The diseases causing the most deaths in the U.S. are heart disease and cancer followed by chronic respiratory ailments and then strokes. Accidents are the 5th biggest killer.
The World Health Organization (WHO) issued its first Global Status Report today that says these same diseases are also the biggest killers in the world except for diabetes, which kills more people worldwide than accidents.
30% of people killed by these diseases are under the age of 60 and so the 36 million deaths annually greatly impact countries’ economies … especially low and middle income countries.
WHO says these deaths are premature and preventable and people need to change their lifestyles. WHO Director-General Dr. Margaret Chan said “The rise of chronic non-communicable diseases (NCDs) presents an enormous challenge”.
History shows it is a big battle to get people to change, worse than getting them to become immunized against things such as smallpox.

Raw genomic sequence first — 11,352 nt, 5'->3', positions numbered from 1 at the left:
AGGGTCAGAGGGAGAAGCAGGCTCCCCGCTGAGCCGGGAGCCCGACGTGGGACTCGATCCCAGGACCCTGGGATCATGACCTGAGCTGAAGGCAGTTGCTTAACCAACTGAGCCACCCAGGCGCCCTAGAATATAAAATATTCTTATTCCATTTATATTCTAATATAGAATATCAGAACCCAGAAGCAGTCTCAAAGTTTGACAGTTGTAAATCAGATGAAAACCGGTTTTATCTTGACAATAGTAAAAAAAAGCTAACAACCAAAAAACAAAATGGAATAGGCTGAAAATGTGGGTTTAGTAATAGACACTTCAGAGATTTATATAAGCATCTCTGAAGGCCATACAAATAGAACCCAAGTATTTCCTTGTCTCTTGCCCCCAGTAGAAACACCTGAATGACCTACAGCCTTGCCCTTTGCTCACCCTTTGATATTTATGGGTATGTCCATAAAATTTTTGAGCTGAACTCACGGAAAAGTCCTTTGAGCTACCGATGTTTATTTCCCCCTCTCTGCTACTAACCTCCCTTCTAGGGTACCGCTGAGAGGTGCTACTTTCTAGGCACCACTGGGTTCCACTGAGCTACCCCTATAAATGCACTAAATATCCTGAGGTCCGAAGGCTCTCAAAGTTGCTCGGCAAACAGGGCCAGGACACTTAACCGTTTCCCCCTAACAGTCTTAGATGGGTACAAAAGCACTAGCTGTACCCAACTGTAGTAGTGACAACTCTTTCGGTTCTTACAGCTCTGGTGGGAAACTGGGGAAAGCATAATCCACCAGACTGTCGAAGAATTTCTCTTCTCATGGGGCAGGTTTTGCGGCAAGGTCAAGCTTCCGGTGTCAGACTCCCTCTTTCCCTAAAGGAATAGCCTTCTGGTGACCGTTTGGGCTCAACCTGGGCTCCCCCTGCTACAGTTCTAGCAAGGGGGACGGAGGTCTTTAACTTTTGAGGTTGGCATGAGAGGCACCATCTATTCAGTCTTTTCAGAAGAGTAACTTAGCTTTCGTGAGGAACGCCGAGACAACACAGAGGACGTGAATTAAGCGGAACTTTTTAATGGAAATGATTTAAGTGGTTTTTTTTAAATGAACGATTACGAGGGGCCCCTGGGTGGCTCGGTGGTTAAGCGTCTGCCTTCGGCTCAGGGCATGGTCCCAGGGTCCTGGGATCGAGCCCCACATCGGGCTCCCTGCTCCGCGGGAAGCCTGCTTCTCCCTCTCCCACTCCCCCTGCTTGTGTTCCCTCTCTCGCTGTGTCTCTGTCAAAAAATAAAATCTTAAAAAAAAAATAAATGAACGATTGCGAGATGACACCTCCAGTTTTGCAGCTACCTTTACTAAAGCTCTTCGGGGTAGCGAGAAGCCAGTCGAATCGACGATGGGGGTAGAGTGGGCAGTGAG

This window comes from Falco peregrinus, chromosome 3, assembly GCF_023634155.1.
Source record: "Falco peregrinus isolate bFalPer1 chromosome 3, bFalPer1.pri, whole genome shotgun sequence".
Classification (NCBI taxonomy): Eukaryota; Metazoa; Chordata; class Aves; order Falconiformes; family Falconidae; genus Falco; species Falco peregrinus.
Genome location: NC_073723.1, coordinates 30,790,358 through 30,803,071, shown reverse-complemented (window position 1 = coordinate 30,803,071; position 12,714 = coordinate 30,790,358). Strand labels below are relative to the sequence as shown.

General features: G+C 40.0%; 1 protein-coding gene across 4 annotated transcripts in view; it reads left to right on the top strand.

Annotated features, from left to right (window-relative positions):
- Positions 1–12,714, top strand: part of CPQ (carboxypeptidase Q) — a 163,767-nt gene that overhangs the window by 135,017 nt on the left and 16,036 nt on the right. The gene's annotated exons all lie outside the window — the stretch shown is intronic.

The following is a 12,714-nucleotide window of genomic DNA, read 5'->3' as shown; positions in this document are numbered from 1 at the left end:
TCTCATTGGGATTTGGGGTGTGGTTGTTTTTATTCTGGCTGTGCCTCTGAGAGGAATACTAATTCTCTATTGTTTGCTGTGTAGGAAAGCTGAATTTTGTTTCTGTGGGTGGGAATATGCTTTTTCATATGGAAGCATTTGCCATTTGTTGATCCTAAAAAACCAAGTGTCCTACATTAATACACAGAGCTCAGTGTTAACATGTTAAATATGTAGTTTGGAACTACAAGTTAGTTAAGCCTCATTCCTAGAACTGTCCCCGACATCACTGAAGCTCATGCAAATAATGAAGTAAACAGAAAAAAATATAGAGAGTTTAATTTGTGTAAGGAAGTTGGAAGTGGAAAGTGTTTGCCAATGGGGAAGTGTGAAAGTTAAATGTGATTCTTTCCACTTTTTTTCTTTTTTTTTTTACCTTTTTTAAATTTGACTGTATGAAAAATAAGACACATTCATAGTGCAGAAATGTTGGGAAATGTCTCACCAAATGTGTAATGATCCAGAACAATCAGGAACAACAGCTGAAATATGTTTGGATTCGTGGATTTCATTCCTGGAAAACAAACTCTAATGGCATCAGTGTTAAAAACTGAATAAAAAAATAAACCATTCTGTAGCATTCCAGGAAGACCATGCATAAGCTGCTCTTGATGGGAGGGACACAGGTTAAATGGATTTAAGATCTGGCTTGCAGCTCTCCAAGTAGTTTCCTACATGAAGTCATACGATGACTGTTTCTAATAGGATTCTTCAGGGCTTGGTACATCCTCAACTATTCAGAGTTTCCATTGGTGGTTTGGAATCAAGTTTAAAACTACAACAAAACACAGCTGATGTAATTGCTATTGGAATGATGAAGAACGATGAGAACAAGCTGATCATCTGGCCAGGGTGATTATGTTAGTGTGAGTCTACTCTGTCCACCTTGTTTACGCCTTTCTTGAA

In this case they want people to reduce tobacco use, improve their physical activities, cut down on alcohol consumption, and to eat healthier. Might as well ask them to stop having sex to.
WHO’s answer to improving things is the usual U.N. one. More government intervention programs and to spend more money on health care. What’s a few more hundred billion on top of the 3 trillion or so spent annually that the U.S. can’t pay back now without blowing up the dollar?
If people are unable or unwilling to make these changes for their own good … then it is very unlikely more taxpayer dollars will produce a better outcome. Governments have shown by example in spite of their constant promises that they can’t deliver things to people that people have been unable to deliver to themselves.